As I mentioned, we poured the wine into glasses to sample it, but I was the first of the group to step up and take a big ol’ chug straight from the can. In all honesty, I can’t recommend that particular technique. Since so much of wine’s flavor is scent, you get nothing aroma-wise when you drink it like a Coors Light, so make sure you pour it into some kind of available container – glass, mug, Solo cup, what have you – for best results.

Jeff also pointed out that its alcohol content (13%) is basically the same as Four Loko, so if you wanted to either mimic These Kids Today or pretend you’re back at a college kegger, you could #ShotgunAnUnderwood – but I wouldn’t recommend it. (However, if you’re going to try, I want video.)

Interestingly, we discovered that the canned and bottled Underwood pinots are completely different wines. The bottle’s label reads, “Notes: Cherry, Blackberry, Cola.” As I mentioned already, the Underwood in a bottle has a vintage, which means that all of the grapes were harvested the same year. The canned wine is non-vintage, meaning that it’s a blend of grapes or wines from different years. My guess is that the can wine is the “leftovers” at the end of a bottling run from a couple of subsequent vintages, but I’m not for certain. 

In any case, the bottled version of Underwood pinot is, by unanimous consent of our little foursome, a superior wine to the canned version, even though the price is basically the same. The fruit is brighter, there’s a nice smoky flavor that I liked, and there’s better balance overall. It’s very good for a $12 pinot.

We then poured some of the King’s Ridge for price point comparison purposes. The King’s Ridge, while somewhat more expensive than the Underwood, proved to be a bit of a disappointment. The flavors were darker and heavier, but that didn’t make them more interesting. In fact, when we compared the Underwoods to the King’s Ridge, which also has “Notes: Cherry, Blackberry, Cola,” we ranked them: Underwood bottle, King’s Ridge, Underwood can. In short, I wouldn’t bother with the King’s Ridge. There are better pinots out there for around $20.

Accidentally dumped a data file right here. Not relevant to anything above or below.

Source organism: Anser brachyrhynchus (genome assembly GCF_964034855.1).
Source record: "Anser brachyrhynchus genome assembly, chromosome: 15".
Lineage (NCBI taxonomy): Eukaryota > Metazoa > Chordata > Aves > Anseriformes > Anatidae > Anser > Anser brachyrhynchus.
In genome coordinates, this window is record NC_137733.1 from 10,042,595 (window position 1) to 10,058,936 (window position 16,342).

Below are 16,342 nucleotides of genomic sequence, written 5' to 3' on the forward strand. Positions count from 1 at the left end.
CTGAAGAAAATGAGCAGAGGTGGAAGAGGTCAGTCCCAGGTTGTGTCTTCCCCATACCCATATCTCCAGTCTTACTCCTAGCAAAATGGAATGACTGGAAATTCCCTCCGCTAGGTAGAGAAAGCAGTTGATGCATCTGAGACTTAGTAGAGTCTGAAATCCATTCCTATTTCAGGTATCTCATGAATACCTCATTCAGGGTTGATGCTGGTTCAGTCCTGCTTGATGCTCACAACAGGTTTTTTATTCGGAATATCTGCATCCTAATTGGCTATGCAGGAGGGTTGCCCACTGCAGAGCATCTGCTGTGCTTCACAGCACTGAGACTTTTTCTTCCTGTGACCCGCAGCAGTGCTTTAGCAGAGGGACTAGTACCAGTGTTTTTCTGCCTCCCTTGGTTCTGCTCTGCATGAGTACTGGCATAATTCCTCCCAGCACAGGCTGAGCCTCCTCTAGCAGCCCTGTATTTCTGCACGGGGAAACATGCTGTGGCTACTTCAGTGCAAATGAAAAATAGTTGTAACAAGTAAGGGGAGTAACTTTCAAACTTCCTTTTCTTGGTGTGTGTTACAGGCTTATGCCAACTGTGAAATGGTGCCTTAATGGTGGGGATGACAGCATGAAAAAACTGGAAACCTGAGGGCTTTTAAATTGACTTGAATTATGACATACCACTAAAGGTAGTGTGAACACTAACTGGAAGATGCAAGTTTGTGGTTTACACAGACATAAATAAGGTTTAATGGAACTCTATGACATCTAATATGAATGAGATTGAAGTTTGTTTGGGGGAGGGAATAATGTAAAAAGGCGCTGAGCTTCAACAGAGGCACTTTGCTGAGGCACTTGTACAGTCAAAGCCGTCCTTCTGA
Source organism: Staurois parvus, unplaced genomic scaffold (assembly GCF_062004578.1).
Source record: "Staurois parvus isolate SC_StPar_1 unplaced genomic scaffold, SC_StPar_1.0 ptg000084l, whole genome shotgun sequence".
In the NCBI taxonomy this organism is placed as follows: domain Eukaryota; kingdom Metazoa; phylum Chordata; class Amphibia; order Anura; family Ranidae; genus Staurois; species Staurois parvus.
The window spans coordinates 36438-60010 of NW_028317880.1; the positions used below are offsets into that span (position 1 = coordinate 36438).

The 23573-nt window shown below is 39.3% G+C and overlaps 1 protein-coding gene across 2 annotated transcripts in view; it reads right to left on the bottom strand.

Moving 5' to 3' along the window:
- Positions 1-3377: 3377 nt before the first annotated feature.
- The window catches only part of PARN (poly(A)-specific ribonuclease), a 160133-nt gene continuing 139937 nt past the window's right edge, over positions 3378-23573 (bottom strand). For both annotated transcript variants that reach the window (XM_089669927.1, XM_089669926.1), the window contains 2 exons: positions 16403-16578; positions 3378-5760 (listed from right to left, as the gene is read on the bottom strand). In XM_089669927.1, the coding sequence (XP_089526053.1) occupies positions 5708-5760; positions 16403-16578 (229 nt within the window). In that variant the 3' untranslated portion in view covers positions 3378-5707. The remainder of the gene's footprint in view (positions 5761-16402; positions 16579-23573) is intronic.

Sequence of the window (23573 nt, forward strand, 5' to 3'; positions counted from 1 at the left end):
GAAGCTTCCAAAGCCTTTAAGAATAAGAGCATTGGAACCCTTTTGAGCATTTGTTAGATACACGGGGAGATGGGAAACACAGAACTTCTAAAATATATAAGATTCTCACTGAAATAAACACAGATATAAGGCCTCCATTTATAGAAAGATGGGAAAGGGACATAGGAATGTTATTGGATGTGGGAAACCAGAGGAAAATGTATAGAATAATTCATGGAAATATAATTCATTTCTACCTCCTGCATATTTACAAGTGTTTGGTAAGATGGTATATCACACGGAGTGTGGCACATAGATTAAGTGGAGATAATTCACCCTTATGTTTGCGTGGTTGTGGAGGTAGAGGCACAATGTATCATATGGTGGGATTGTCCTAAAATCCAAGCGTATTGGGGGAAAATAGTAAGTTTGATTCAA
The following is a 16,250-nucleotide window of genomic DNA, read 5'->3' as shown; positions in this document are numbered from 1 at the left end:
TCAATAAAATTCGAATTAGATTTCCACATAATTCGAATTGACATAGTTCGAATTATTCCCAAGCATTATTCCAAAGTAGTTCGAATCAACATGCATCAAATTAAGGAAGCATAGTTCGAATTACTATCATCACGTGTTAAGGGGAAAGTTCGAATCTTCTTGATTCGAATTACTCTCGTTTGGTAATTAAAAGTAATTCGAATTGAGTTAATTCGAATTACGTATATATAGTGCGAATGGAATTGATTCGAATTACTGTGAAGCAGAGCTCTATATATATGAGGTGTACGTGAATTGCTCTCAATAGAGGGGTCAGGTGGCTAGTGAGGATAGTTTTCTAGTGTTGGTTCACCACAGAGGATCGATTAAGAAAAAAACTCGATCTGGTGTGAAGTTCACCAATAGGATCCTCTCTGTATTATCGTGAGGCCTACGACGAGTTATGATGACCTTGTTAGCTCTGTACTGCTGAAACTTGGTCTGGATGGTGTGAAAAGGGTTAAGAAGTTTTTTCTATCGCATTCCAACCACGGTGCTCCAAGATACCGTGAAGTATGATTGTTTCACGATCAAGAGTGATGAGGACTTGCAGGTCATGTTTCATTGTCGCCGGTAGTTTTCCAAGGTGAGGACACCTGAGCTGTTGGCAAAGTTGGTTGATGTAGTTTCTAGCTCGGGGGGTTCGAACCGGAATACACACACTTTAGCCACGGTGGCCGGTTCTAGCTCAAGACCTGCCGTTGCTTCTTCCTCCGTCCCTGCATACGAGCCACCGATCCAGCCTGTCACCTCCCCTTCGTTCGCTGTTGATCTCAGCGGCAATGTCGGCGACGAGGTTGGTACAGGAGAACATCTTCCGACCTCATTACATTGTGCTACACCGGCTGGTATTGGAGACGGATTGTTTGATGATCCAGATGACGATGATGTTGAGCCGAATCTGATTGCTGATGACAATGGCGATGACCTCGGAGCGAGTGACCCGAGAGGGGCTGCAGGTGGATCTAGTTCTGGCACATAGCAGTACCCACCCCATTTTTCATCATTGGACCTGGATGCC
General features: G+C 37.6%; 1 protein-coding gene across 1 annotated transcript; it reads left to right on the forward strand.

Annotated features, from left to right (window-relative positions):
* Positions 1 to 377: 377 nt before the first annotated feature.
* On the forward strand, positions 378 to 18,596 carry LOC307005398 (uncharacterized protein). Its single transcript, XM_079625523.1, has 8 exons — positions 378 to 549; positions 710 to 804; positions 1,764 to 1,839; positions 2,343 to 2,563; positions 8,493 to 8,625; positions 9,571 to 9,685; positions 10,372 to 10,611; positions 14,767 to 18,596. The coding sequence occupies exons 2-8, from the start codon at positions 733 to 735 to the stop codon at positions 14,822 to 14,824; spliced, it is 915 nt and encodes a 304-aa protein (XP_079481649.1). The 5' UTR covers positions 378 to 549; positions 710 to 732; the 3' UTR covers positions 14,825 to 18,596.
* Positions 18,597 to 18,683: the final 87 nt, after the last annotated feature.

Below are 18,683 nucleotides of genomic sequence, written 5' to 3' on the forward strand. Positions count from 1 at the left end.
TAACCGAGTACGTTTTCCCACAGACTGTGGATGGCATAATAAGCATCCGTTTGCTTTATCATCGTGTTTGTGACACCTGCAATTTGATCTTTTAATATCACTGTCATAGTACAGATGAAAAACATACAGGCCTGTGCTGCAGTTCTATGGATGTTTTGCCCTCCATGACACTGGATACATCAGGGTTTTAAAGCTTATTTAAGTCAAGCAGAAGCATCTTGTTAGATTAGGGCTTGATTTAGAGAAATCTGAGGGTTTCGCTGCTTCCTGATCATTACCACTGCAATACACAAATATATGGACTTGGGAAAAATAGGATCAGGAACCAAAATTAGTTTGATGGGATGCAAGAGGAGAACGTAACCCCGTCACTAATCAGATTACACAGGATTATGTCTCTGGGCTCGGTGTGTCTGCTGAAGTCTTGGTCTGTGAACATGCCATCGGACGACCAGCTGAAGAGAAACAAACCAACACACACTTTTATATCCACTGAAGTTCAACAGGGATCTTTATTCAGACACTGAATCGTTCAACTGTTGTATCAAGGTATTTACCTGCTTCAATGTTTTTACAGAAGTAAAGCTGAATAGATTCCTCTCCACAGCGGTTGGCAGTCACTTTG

Bottom line – if you’re considering taking wine to your next softball game, tailgate, or backyard hootenanny, you can safely snag some of these Underwood cans if you want to reduce the risk of ending up with shards of glass in your feet from an accidentally misthrown football. Or, if you’re hiking, it’s an excellent alternative to the traditional dinner flask of bourbon. Or maybe that’s just the Pie Queen’s tradition...

As an addendum, a few days later, the Sweet Partner in Crime and I tried a can of the Underwood Pinot Gris. Again, a decent enough white (notes: peach, grapefruit, and pear). It’s much more interesting than most inexpensive pinot grigio. I thought it had an odd yeasty scent that faded as it got some air. It’s certainly dangerously drinkable on a hot day. Underwood also is releasing a rosé, which I have not tried yet.

Bottom line – Underwood is a quality wine for any occasion where a can is your best beverage delivery option. It’s worth a try.



3 comments:

Anonymous said...

As a wholesaler for Union Wine Co, I just wanted you to know that the wine in cans has been identical to the wine in the bottle on Underwood for both years in which the wine in the can has been produced. It is not different juice or "left-overs". The currently available Pinot Noir, Pinot Gris, and Rose' in cans, is the same as you would get from the 750ml bottle. It is all from the 2014 harvest.

Dr. Mike Rosenberg said...

Thank you for your comment, "Anonymous Underwood Wholesaler." That is some interesting information -- however, if what you say is actually true:

a) Why they would market the bottle as vintage and the can as nonvintage? Why not just put the 2013 on the can if the juice is all from that year?
b) Why do the can and the bottle list different tasting notes if they're made from identical juice? Since the container shouldn't have any effect, hypothetically, on the wine's flavor once poured -- why wouldn't the two wines, made from the same juice, have the same qualities?

Any answers would be helpful.

Anonymous said...

"Why do the can and the bottle list different tasting notes if they're made from identical juice? "

Haha... tasting notes are harmless marketing fictions, is my guess. Taste (and value) are subjective.

Might the book-cover-blurb on a second edition of a book be different, even if the book contents are identical? You bet.